I’d tell them not to agree. Get all the information from them that you can. If you don’t understand it find somebody that can help you. It’s got to be somebody medically because without medical experience you can never understand it. It depends on your situation. As I say, if you’ve got six months to live and there is no hope for you and the trial is a chance, I think you have to take it. But if there’s hope with other things I think I would sooner put my faith in the drugs that are already available. But that is personal, this is me. I can’t read how other people feel but I do know that when anyone ever offered a drug and they’re seriously ill, their only hope that they’ve got, or what’s in their back of their mind is, that this trial is going to get me well. And that’s in everybody’s mind, not just me, that’s not personal. And I feel that you have to consider it at your own merits but you cannot go into that trial unless you have sat down with a friend or family who’s probably, or preferably, with medical experience, and he goes through with it with a fine tooth comb. And then you have to consider it. But I still think you’ve got to be very careful. 
 

She didn’t like the idea that the trial could be stopped whenever they had enough data. She would...

She didn’t like the idea that the trial could be stopped whenever they had enough data. She would...

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And at the end of the day, it seems very, very selfish, but I was not out to give them information for other leukaemia sufferers, I was just trying to work out whether that was actually going to do me any good. I’m thinking of me and my life. And there’s no guarantee that after going through all that, lots of visits, and lots of treatment, that it was going to me any good. And secondly, which was also brought up, when I refused it, was they said they have already been doing trials in Belgium and Germany. This would refer to the fact that the trials had been going on for some time. So when they state, “What happens when the drug is withdrawn?” In a heading in the information it states that this company can withdraw this research and trials whenever they basically have enough database and information that they require. And you will then be sent back to your consultant for alternative treatment or you may decide not to have any treatment. Well, what a silly remark to make. If you’d gone through the trials because you wanted to live how are you going to refuse any further treatment if it doesn’t work? It’s not acceptable and you don’t know what kind of mess they’ve made of your body when they transfer you back to your own consultant.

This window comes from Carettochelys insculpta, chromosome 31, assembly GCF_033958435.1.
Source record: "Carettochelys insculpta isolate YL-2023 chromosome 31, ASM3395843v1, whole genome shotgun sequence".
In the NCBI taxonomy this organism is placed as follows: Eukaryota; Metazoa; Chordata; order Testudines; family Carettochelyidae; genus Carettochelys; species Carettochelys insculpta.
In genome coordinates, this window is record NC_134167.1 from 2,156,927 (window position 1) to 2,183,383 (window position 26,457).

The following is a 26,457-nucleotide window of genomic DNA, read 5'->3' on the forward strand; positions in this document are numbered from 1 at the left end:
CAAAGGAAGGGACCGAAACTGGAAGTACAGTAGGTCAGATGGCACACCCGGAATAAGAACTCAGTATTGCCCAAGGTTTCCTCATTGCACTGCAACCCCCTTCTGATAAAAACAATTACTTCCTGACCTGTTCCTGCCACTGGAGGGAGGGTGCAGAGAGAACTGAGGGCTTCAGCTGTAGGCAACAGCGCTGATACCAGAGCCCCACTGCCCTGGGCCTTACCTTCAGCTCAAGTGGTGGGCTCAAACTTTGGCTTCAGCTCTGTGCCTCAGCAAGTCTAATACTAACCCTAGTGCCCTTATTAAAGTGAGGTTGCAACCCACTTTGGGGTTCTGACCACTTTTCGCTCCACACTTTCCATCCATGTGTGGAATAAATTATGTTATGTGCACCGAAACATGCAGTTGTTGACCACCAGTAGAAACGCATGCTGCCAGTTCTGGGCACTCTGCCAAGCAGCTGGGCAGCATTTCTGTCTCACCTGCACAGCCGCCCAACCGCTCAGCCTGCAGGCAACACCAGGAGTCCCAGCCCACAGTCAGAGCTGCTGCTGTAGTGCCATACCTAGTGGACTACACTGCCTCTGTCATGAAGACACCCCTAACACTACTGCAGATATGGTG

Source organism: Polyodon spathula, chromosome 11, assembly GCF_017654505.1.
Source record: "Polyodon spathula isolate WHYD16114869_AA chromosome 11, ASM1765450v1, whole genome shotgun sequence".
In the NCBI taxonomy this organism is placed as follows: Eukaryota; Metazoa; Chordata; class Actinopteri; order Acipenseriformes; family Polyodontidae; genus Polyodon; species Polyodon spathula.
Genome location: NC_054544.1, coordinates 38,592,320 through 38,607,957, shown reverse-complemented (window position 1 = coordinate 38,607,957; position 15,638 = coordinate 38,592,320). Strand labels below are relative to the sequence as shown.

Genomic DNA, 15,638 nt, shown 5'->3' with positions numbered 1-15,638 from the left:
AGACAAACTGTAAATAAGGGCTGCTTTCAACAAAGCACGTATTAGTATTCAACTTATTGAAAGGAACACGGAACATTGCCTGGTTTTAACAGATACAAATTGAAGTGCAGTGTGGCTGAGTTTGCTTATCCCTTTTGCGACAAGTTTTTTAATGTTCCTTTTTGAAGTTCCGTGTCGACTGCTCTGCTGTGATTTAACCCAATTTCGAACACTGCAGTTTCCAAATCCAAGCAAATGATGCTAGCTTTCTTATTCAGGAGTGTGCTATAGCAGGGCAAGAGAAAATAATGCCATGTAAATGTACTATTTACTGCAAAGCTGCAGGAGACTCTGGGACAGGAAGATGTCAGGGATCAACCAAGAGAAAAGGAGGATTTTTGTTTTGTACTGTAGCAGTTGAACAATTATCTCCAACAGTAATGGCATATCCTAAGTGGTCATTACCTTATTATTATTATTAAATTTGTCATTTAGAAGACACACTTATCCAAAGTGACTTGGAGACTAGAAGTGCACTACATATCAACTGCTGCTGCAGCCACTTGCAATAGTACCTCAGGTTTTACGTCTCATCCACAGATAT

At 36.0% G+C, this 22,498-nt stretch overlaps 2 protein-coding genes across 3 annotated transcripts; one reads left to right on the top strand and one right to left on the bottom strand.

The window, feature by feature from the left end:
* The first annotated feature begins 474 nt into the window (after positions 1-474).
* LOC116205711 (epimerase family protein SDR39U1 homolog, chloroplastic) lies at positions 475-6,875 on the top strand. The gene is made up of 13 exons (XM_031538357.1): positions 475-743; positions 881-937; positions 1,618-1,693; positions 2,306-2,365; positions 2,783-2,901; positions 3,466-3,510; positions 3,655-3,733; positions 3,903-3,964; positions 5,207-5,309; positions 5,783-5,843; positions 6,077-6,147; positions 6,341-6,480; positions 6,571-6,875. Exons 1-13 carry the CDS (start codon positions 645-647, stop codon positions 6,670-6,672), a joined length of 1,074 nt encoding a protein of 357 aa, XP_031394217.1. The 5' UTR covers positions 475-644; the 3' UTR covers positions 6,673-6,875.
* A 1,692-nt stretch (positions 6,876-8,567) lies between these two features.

So you didn’t feel in this instance any sense that you should be doing it to help other people?
 
I thought to begin with that this research was, the research was being done by my hospital, because it’s a research hospital. And I probably didn’t realise the implication of trials anyway and I thought that if I went on the trial and I could help somebody else by the information, apart from helping myself, it would be good. But I don’t think there is anybody that is prepared to be fighting for their life and then give it up knowing that there’s no success in it. That is too much to ask for anybody, and I think that what they could have done was, the fact that you had decided to go through all this for their information, the least they could have done was to have stated that, “We will complete the trial with you”, not abandon you when we have the information. And that basically is telling you that you’re a guinea pig, which is also not acceptable.
 

She feels you have to be desperate to go on a trial. She wants to live, so she can look after her...

She feels you have to be desperate to go on a trial. She wants to live, so she can look after her...

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And I think that, you know, research is brilliant and I think they’ve got to try it on somebody but I think you’ve got to know the details first. And you’ve got to be I think you’ve got to be a bit desperate before you go on a trial. And I think I was desperate because, not because I was so sick but because I’ve got a sick daughter and I wanted to live as long as I could. And I think I thought, “Oh, this is a chance”, you know. So in that way I was desperate but there are people in certain circumstances that are so desperate and I think then, I don’t think you’ve got too much to lose.
 
So you weren’t desperate enough for this particular trial?
 
No, frankly.
 
Perhaps you were offered it too early.
 
I probably if I’d been told I’d got six months to live I might have considered it but I think the emphasis on this trial was [coughs] they really didn’t have very much proof that it was going to help CLL anyway.
 
 

The information leaflet was complicated and reading it made Marie angry. She was worried about...

The information leaflet was complicated and reading it made Marie angry. She was worried about...